It’s not likely (though perhaps possible) that director Nick Bowling and music director Doug Peck knew when they selected Terrence McNally’s Master Class for Bowling’s 30th production at Timeline Theatre Company that Magnolia Films would soon be releasing a new documentary about the play’s main character, the opera legend Maria Callas. That the play, based on a series of classes Callas taught at Juilliard in the early 1970s, and the film both open in Chicago right around the same time (Master Class runs through December 9; Maria By Callas opens here on November 16) may be a coincidence, but they make for a stunning double feature on stage and screen.
A review of the documentary is forthcoming on our Screens page; for now, let’s stick with the play, here starring Janet Ulrich Brooks as Maria Anna Cecilia Sofia Kalogeropoulos, or as you and I know her, Maria Callas. Timeline is staging this production at Stage 773 and scenic designer Arnel Sancianco has recreated a stark, sparsely furnished rehearsal studio that’s dominated by a black Steinway at its center. The piano doesn’t own the stage for long, however, as Brooks makes her entrance as Callas and all eyes are on her, as they should be. The transformation is quite breathtaking, her dark brown wig, all black clothes, and chunky jewelry and glasses all evocative of Callas in her final decade (she would die from a heart attack in 1977); the only thing missing here is her signature cat-eye eyeliner, though maybe I just couldn’t see it from my seat.
From the get-go, Callas breaks the fourth wall, telling us explicitly that we are in a classroom, not a circus; there are rules to be followed (no applause, no photos, no autographs) and our presence there is a privilege. With that bit of housekeeping out of the way, the plot of the play is essentially established: there will be students, there will be singing, there will be Callas imparting her wisdom and wit on us all. That’s pretty much all there is to it, and it is wonderful. Funny, moving and insightful, too.
Before she gets to the business of intimidating the trembling sopranos (and a tenor) who arrive to learn from “La Divina” herself, Callas fills the space with her own anecdotes and observations on everything from her craft to her lovers to her scandals. Brooks nails Callas’ accent and cadence, keeping the monologues that make up the bulk of the script from ever being boring. And that’s all without ever singing a note. That’s left to the students: Sophie (Molly Hernández), Tony (Eric Anthony Lopez) and Sharon (Keirsten Hodges), who bring their talent (and nerves) into the rehearsal space for Callas to critique. Each sparks different memories for Callas, and as they perform their selected arias from classics like Tosca and Macbeth, their voices slowly fade and we’re transported (with the help of some nice lighting work) back to some of the most poignant—and sometimes painful—moments of her life.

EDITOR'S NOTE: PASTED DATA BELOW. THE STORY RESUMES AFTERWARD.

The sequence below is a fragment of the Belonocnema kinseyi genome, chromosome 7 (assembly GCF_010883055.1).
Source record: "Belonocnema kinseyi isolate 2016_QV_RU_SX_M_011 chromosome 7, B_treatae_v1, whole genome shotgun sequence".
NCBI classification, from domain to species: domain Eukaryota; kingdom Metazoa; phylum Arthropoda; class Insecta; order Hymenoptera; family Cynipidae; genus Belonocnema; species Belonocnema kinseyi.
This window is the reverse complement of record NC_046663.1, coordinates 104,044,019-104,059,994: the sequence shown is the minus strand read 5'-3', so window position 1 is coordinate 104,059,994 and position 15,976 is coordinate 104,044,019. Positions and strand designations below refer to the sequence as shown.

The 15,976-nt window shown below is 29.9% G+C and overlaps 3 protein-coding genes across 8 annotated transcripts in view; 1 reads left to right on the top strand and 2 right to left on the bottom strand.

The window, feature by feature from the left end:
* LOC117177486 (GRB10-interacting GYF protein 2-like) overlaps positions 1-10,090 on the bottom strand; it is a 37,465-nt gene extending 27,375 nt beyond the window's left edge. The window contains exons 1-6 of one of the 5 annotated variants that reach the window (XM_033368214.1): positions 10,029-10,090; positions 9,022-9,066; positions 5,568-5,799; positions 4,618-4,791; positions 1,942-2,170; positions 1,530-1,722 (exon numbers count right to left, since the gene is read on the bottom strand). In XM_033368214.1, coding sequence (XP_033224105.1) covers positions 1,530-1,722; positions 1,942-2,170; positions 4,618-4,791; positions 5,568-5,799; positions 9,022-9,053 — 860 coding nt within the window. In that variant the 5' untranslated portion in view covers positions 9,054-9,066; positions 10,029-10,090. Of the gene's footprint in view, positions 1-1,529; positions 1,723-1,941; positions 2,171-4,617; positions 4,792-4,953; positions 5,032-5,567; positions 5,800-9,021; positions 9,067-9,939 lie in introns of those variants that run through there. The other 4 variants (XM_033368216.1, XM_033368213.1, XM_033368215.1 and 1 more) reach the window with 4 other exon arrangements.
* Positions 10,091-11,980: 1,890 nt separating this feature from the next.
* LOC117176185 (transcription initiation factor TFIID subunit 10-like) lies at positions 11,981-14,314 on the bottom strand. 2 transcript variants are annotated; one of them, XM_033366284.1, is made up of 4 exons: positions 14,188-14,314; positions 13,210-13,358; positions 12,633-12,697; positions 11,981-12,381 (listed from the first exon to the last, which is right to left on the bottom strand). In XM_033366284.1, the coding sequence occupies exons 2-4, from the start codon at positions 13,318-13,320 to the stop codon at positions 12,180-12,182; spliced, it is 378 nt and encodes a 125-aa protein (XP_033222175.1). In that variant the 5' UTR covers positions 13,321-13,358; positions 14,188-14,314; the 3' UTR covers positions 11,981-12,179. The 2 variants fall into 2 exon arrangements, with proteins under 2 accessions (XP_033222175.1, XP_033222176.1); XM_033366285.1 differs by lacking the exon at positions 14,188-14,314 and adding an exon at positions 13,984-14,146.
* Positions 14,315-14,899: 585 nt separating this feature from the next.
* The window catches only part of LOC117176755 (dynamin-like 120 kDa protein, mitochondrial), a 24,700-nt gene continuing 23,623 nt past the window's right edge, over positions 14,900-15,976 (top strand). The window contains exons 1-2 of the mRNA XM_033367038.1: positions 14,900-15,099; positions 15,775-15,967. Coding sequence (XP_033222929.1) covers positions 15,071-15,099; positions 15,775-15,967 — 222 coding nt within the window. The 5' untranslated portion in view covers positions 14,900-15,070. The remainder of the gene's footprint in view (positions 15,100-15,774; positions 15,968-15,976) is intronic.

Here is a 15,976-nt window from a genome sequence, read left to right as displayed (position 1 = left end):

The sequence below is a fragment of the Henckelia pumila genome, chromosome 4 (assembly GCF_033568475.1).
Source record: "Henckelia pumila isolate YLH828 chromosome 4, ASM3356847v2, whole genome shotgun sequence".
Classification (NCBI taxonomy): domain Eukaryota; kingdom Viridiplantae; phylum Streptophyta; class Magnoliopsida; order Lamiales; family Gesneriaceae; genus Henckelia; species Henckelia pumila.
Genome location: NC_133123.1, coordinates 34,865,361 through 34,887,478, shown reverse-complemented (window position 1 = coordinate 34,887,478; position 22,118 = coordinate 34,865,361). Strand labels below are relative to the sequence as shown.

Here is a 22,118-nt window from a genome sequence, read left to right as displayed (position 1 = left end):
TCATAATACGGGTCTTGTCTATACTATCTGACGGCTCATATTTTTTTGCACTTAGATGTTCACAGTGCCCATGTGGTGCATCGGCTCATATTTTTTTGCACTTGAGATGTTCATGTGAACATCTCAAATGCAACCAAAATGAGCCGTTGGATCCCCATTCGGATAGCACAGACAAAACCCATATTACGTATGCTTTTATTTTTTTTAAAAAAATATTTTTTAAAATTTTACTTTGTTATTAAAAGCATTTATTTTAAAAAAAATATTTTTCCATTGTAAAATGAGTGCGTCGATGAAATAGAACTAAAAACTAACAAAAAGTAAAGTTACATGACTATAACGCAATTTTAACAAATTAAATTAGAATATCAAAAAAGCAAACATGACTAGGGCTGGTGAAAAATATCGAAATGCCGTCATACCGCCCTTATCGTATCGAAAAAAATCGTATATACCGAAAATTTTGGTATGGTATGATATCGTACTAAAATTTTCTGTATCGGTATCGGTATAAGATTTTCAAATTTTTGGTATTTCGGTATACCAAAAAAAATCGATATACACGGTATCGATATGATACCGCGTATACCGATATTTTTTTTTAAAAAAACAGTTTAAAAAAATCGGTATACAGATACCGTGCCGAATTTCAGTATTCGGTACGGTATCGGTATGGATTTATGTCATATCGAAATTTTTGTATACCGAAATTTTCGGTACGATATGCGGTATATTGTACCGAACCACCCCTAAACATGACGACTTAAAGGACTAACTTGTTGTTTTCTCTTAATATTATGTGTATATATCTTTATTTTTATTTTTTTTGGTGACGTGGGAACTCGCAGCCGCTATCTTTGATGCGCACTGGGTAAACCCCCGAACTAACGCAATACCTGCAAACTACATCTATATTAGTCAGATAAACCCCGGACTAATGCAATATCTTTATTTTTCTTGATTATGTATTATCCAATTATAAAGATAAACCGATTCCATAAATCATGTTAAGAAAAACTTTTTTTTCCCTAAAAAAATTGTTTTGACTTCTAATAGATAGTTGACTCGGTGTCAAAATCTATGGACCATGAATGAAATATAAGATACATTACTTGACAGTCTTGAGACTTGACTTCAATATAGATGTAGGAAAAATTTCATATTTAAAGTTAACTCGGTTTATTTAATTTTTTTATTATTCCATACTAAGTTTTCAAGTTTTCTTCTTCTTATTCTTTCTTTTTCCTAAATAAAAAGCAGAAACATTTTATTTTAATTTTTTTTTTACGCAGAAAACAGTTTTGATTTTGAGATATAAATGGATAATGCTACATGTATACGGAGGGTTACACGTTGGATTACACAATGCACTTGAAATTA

A role that claims at least 75 percent of a production’s lines is a massive undertaking for any actor; when that role is also one of the most acclaimed opera stars of the last century, known as much for her temperament as her voice, it must seem nearly insurmountable. Thankfully, Brooks rises to the occasion, channeling every bit of her petite frame into becoming the legend herself. She certainly earns every laugh woven into McNally’s script (though I think the audience around me found more of them than he intended to be there), and after a marathon performance for the show’s two-hour-plus runtime (with one intermission), she also earned the standing ovation she got during the curtain call.
More than 40 years after her death, Maria Callas remains one of the most acclaimed (and perhaps infamous) opera stars ever to grace stages from Rome to New York and back again. It’s Chicago’s luck that in addition to an insightful, intimate documentary about her, this season we also get this impressive staging of an acclaimed show that delves into both her psyche and her lasting impact on generations of performers and audiences alike.
Costuming is by Sally Dolembo, wig and hair design by Kate Cordts. Jessica Neill is lighting designer and Andrew Hansen gets credit for the very important sound design. Eva Breneman coached Brooks on dialect design.
Master Class, presented by Timeline Theater Company runs through December 9 at Stage 773 (1225 W. Belmont). Tickets range from $42.50-$56.50, with student discounts available. Learn more and get tickets here.
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